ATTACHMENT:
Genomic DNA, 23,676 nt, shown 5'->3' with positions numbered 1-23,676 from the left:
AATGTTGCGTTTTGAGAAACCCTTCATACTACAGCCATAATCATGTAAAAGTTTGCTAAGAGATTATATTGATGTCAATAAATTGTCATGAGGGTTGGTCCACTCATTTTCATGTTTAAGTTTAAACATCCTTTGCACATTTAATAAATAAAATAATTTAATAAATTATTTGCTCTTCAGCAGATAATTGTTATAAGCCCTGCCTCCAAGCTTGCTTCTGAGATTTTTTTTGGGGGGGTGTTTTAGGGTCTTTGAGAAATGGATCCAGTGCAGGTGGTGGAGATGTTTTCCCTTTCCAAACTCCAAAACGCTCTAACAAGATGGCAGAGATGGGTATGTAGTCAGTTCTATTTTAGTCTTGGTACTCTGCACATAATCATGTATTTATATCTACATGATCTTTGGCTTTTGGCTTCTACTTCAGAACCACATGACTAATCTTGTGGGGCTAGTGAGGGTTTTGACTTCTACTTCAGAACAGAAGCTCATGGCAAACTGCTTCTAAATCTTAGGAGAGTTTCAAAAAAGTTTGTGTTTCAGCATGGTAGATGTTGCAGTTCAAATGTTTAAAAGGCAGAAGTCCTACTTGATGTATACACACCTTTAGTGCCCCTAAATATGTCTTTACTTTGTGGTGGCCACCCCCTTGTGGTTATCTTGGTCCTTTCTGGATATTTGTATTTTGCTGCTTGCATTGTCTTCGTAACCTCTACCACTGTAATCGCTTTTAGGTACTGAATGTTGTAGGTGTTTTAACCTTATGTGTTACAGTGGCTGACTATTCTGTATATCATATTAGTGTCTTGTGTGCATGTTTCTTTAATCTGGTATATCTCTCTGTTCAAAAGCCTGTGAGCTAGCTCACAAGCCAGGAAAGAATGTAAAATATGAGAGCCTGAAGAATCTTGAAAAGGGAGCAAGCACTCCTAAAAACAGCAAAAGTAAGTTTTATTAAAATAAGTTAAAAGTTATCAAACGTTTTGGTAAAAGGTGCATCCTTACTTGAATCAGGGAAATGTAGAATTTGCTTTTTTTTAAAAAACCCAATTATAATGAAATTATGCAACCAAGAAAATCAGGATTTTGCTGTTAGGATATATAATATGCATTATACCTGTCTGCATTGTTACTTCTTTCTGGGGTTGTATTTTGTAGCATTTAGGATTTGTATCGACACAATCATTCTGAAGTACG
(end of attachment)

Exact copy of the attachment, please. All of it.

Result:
Genomic DNA, 23,676 nt, shown 5'->3' with positions numbered 1-23,676 from the left:
AATGTTGCGTTTTGAGAAACCCTTCATACTACAGCCATAATCATGTAAAAGTTTGCTAAGAGATTATATTGATGTCAATAAATTGTCATGAGGGTTGGTCCACTCATTTTCATGTTTAAGTTTAAACATCCTTTGCACATTTAATAAATAAAATAATTTAATAAATTATTTGCTCTTCAGCAGATAATTGTTATAAGCCCTGCCTCCAAGCTTGCTTCTGAGATTTTTTTTGGGGGGGTGTTTTAGGGTCTTTGAGAAATGGATCCAGTGCAGGTGGTGGAGATGTTTTCCCTTTCCAAACTCCAAAACGCTCTAACAAGATGGCAGAGATGGGTATGTAGTCAGTTCTATTTTAGTCTTGGTACTCTGCACATAATCATGTATTTATATCTACATGATCTTTGGCTTTTGGCTTCTACTTCAGAACCACATGACTAATCTTGTGGGGCTAGTGAGGGTTTTGACTTCTACTTCAGAACAGAAGCTCATGGCAAACTGCTTCTAAATCTTAGGAGAGTTTCAAAAAAGTTTGTGTTTCAGCATGGTAGATGTTGCAGTTCAAATGTTTAAAAGGCAGAAGTCCTACTTGATGTATACACACCTTTAGTGCCCCTAAATATGTCTTTACTTTGTGGTGGCCACCCCCTTGTGGTTATCTTGGTCCTTTCTGGATATTTGTATTTTGCTGCTTGCATTGTCTTCGTAACCTCTACCACTGTAATCGCTTTTAGGTACTGAATGTTGTAGGTGTTTTAACCTTATGTGTTACAGTGGCTGACTATTCTGTATATCATATTAGTGTCTTGTGTGCATGTTTCTTTAATCTGGTATATCTCTCTGTTCAAAAGCCTGTGAGCTAGCTCACAAGCCAGGAAAGAATGTAAAATATGAGAGCCTGAAGAATCTTGAAAAGGGAGCAAGCACTCCTAAAAACAGCAAAAGTAAGTTTTATTAAAATAAGTTAAAAGTTATCAAACGTTTTGGTAAAAGGTGCATCCTTACTTGAATCAGGGAAATGTAGAATTTGCTTTTTTTTAAAAAACCCAATTATAATGAAATTATGCAACCAAGAAAATCAGGATTTTGCTGTTAGGATATATAATATGCATTATACCTGTCTGCATTGTTACTTCTTTCTGGGGTTGTATTTTGTAGCATTTAGGATTTGTATCGACACAATCATTCTGAAGTACG